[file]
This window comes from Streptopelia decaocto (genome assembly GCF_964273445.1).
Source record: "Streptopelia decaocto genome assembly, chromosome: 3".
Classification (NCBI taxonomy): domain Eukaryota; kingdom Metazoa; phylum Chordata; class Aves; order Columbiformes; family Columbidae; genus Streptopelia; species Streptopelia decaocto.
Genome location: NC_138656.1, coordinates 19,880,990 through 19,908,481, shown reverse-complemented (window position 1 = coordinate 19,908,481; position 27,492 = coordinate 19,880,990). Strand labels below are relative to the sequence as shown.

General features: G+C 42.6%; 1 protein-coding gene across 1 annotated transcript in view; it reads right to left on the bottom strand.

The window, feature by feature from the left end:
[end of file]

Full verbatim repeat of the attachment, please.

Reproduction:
This window comes from Streptopelia decaocto (genome assembly GCF_964273445.1).
Source record: "Streptopelia decaocto genome assembly, chromosome: 3".
Classification (NCBI taxonomy): domain Eukaryota; kingdom Metazoa; phylum Chordata; class Aves; order Columbiformes; family Columbidae; genus Streptopelia; species Streptopelia decaocto.
Genome location: NC_138656.1, coordinates 19,880,990 through 19,908,481, shown reverse-complemented (window position 1 = coordinate 19,908,481; position 27,492 = coordinate 19,880,990). Strand labels below are relative to the sequence as shown.

General features: G+C 42.6%; 1 protein-coding gene across 1 annotated transcript in view; it reads right to left on the bottom strand.

The window, feature by feature from the left end: